He said a safe date for endurance was June 1985 but the generating board’s target had stretched to November 1985, far in advance of Arthur Scargill’s claim that power cuts would take effect from the early winter months of 1984.

Sir Walter’s confident prediction of what almost amounted to indefinite endurance was based on the success of secret moves to increase electricity output at nuclear stations and to convert to burning oil instead of coal. His projection depended on maintaining output in the Nottinghamshire coalfield and the other pits which were still working; “very little else mattered.”

In her memoirs The Downing Street Years, Mrs Thatcher said Sir Walter’s determination to avoid power cuts “raised my spirits enormously.” She explained the significance of his calculation that June 1985 was a safe date for endurance: “We had reached what was for me a very important moment in the history of the strike, though this was something which very few people knew about at the time.”  

Margaret Thatcher must have finally got the measure of Arthur Scargill’s intransigence over pit closures when she read the management’s internal account of the first futile negotiations between the National Union of Mineworkers and the National Coal Board.

Her 1984 cabinet papers include a heavily underlined account of Scargill’s dramatic standoff with the NCB chairman Ian MacGregor eleven weeks into the year-long pit strike.

After the collapse of the talks, held on 23 May 1984, there was an immediate hardening in the advice being given to Mrs Thatcher; she was informed there was no chance of settlement with “a fanatic like Scargill”.

A week later, after the miners’ president had been arrested for obstruction during the Battle of Orgreave, the Secretary of State for Energy Peter Walker told Thatcher “Scargill was aiming at mob rule.”

 The previous week Scargill had emerged from the NCB’s headquarters to tell waiting reporters the first round of talks over MacGregor’s demand for the closure of 20 pits with the loss of 20,000 jobs had been “a complete fiasco.”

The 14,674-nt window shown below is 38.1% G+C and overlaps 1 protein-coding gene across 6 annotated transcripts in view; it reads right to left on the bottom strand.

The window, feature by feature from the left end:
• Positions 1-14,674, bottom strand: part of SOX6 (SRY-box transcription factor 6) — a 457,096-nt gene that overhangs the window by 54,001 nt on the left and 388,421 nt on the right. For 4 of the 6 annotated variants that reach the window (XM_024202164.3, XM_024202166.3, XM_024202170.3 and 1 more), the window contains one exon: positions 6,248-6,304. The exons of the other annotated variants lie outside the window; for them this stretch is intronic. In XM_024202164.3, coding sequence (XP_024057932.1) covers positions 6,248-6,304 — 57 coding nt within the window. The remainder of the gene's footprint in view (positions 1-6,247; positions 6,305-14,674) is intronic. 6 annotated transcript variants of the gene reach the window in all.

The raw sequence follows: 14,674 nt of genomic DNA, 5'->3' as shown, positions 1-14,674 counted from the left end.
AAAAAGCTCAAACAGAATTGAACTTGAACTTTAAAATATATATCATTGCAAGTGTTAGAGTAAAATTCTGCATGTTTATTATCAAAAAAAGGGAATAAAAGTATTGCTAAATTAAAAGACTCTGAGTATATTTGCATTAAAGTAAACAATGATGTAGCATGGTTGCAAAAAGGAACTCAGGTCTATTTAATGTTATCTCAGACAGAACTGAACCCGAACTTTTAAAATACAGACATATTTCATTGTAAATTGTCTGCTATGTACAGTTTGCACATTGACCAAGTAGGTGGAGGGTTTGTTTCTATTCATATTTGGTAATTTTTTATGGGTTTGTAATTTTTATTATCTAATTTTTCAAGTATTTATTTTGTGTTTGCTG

Ed Miliband’s first set-piece speech since the worsening disagreement over trade union financing of the Labour Party – and then the House of Commons’ “no” vote to military action against Syria – is likely to dominate news coverage of the annual TUC conference in Bournemouth.

But while the prospect of Miliband having to fraternise with union leaders like Len McCluskey (Unite) and Paul Kenny (GMB) will command the attention of reporters, photographers and television crews, those journalists with an interest in business and union affairs should not lose sight of looming industrial confrontation in two key public services. 

News media coverage will portray the trade unionists’ annual get together (September 8-11), and Miliband’s speech (at 11.30am on September 10), as a dress rehearsal for what some commentators are predicting will be an even sterner test of his leadership later in the month at the annual Labour Party conference in Brighton.

A focus on party politics rather than employment issues will disappoint officials at Congress House. Nonetheless the TUC conference will be an important rallying point for both the Fire Brigades Union and the Communication Workers  Union which are both gearing up for industrial disputes which will be fought out via a propaganda blitz in the news media and not just on the industrial front line.